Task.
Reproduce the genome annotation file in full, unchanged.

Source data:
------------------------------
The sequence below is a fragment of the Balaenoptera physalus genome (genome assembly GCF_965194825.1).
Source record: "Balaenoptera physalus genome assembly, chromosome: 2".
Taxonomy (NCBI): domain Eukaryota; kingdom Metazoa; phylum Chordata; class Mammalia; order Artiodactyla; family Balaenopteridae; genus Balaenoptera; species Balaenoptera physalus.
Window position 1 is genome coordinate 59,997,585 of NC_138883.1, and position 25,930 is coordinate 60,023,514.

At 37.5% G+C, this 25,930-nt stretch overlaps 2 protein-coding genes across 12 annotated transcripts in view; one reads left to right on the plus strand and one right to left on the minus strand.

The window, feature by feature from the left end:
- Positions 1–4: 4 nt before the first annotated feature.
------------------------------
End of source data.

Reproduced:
The sequence below is a fragment of the Balaenoptera physalus genome (genome assembly GCF_965194825.1).
Source record: "Balaenoptera physalus genome assembly, chromosome: 2".
Taxonomy (NCBI): domain Eukaryota; kingdom Metazoa; phylum Chordata; class Mammalia; order Artiodactyla; family Balaenopteridae; genus Balaenoptera; species Balaenoptera physalus.
Window position 1 is genome coordinate 59,997,585 of NC_138883.1, and position 25,930 is coordinate 60,023,514.

At 37.5% G+C, this 25,930-nt stretch overlaps 2 protein-coding genes across 12 annotated transcripts in view; one reads left to right on the plus strand and one right to left on the minus strand.

The window, feature by feature from the left end:
- Positions 1–4: 4 nt before the first annotated feature.